“Jeff Widener is best known for his now famous image of a lone man confronting a column of tanks in Tiananmen Square during the 1989 Beijing riots which made him a nominated finalist for the 1990 Pulitzer. The “Tank Picture,” repeatedly circulated around the globe, (except in China where it is banned) is now widely held to be one of the most recognized photos ever taken. America On Line selected it as one of the top ten most famous images of all time.”
Sincere thanks to Jeff Widener for agreeing to this interview.
SPIRITUAL HUMAN INTERVIEW WITH JEFF WIDENER
Musa Askari: STILL IMAGE: I would like to begin by enquiring generally on the idea of the “still image”. From the earliest cave paintings of hand stencils to Narcissus’s reflection in a pool of water. From Emily Davison bravery in 1913 to conflicts and war zones. From the freedom marches of India, United States and South Africa to “The Tank Man” of Tiananmen Square. Humanity appears to have a fixation with the “still image” and images of the image. With dramatic changes in technology from the earliest cameras to digital cameras on mobile phones the ability to capture and share instantaneously flashes of meaning and context, for better or worse, from propaganda to oppress to solidarity movements to liberate, one of the first instincts is to record the event via a photograph.
Why in your view has the idea of the “still image” remained so strong, intact and unchanged as an idea, while all about it the means to capture images has changed through developments in technology? Is our technological quest for picture/image clarity disguising something deeper within the psyche of humanity, the search for “clarity” itself, of our place in the world? I wonder is this the invisible and intangible still centre to which we gravitate in those iconic images which seem to not only draw but hold our attention? Some may even refer to this tug upon our senses as the work of artistry itself, that something becomes clear to us about ourselves.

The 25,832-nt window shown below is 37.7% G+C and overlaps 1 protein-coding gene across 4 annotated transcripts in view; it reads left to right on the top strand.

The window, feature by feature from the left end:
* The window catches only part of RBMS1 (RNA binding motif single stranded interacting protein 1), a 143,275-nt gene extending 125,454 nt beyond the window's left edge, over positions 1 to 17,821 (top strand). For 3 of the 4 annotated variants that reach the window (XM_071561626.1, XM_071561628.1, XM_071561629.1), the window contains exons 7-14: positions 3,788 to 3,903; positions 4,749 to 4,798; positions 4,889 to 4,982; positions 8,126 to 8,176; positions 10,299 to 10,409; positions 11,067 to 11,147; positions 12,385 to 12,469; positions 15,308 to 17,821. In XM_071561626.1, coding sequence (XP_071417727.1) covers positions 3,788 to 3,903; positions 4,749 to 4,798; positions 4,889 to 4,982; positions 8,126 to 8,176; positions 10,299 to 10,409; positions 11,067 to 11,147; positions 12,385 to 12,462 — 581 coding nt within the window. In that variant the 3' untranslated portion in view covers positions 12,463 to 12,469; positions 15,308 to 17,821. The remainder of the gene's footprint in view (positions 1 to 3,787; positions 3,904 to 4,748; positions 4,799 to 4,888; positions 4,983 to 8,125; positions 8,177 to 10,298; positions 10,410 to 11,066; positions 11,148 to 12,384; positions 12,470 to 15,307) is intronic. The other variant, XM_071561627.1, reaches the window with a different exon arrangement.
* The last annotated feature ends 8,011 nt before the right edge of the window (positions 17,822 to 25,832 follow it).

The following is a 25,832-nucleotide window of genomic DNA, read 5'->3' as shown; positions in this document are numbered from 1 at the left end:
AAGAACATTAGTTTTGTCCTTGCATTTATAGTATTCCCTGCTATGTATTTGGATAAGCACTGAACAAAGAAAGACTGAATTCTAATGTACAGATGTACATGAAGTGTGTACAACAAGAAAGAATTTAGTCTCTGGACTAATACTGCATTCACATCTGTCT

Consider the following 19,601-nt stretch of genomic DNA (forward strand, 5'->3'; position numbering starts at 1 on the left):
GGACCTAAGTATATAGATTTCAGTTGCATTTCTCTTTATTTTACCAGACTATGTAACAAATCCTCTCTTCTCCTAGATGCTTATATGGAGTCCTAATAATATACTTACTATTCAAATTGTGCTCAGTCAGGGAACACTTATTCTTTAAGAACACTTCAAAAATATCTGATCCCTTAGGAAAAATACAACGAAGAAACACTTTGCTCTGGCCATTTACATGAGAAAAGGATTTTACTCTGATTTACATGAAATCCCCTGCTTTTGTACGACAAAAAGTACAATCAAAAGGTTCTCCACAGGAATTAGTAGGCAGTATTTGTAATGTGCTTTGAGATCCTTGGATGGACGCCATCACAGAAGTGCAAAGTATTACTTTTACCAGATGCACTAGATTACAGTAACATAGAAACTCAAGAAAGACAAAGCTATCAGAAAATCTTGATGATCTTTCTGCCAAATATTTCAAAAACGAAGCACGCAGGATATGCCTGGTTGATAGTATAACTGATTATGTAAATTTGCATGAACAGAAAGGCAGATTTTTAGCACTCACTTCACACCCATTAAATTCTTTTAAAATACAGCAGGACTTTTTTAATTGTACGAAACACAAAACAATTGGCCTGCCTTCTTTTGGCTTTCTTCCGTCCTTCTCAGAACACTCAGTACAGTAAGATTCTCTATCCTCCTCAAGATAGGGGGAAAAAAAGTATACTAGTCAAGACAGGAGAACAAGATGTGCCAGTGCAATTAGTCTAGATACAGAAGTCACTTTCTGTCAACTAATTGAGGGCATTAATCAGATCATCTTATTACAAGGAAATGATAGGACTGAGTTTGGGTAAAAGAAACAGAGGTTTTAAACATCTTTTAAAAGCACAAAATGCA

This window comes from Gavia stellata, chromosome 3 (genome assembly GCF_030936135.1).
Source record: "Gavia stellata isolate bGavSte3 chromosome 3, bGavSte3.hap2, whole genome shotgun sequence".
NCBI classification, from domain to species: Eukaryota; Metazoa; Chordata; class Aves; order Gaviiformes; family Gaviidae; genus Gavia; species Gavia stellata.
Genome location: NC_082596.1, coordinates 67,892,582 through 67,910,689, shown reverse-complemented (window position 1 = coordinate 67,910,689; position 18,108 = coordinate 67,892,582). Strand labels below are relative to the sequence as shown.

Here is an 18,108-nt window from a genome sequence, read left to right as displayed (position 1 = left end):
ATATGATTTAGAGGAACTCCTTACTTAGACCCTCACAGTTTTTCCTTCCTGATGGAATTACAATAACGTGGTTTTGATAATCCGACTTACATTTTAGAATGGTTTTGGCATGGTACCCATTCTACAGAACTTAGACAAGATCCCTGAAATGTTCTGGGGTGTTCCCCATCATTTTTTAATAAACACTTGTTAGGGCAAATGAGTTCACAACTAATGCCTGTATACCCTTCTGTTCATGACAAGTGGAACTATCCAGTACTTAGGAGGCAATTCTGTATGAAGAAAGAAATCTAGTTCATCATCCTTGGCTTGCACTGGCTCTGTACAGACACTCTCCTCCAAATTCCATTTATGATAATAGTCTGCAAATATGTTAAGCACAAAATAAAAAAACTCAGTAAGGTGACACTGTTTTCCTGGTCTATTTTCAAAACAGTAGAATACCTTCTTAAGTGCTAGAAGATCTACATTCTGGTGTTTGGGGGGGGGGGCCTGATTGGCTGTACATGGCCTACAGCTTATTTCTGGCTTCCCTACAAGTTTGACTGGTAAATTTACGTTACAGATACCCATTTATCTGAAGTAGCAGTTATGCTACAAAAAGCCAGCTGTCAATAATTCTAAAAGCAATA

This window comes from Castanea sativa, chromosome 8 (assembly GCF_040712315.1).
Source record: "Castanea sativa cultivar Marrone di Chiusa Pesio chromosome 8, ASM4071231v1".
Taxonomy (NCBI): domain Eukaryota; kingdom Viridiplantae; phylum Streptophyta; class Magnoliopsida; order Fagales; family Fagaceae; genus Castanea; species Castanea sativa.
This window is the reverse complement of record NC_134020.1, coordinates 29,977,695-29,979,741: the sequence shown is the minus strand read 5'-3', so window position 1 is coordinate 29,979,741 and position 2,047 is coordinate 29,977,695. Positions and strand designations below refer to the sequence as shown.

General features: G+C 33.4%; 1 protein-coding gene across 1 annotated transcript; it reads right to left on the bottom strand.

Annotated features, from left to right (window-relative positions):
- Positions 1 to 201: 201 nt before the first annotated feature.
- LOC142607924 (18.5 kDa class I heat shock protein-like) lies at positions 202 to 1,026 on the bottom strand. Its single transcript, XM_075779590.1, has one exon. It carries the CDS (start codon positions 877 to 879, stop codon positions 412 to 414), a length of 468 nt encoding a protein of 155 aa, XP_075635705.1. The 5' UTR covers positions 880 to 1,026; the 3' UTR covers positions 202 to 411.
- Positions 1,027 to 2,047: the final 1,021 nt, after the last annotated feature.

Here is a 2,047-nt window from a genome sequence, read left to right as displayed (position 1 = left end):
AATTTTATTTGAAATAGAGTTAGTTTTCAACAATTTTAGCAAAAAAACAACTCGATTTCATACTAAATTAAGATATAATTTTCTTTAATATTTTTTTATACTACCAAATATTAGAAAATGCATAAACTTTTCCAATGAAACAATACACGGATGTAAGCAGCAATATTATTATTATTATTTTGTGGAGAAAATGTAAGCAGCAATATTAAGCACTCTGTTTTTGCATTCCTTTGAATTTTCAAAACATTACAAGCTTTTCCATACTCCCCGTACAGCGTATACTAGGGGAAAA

Jeff Widener: What matters the most with a still image is how the visual experience can trigger an emotional response from the viewer. No matter how far technology advances photography, it is still the final image that speaks. When a photograph can make you cry, laugh or take your thoughts back to a past lover or a song from an earlier time then the photograph has succeeded. A photograph should be felt and not viewed. When the picture still resonates in your mind for weeks onward then something magical has been happened. Far too many photographers concern themselves with the technical side of photography rather then feeling the pulse around them. To capture the soul of your subject you must be able to bond with your subject.
Musa Askari: TIME: Today it takes less than a second to capture a photograph. I compare this with the time of extended reflection one may take when later pondering its meaning. In order to avoid losing touch with the depth of meaning and resonance from being lost it seems we desire the “still image”. Is this what may be referred to as time having stood still in a photograph? What have you found to be the power of the “still image” and how does it convey what more than a thousand words may never do?
Jeff Widener: The brain seems to have an easier time storing a single image than a video for example. Why this is so is best left to the scientific community however in my many years as a photographer has shown me that people just recall still images much better than motion cameras.
Musa Askari: PHOTO-JOURNALISM: Would you agree the important work of a photo-journalist involves “bearing witness”? Being the “eyes” for a world that may choose to look the other way. That through them we are also able to “bear witness”. Is it the case on some level a photo-journalist brings through them the most fragile of things, namely conscience, placing it right within the heart of a conflict zone for example? Bearing witness through the physical eye having first borne witness through the inner discerning eye of conscience. With the aid of modern revolutions in information technology is photo-journalism the harbinger of a time when it will be no longer credible to say we do not know about one crisis or another and thus critically faced with a central issue about ourselves, why we did not ask or enquire?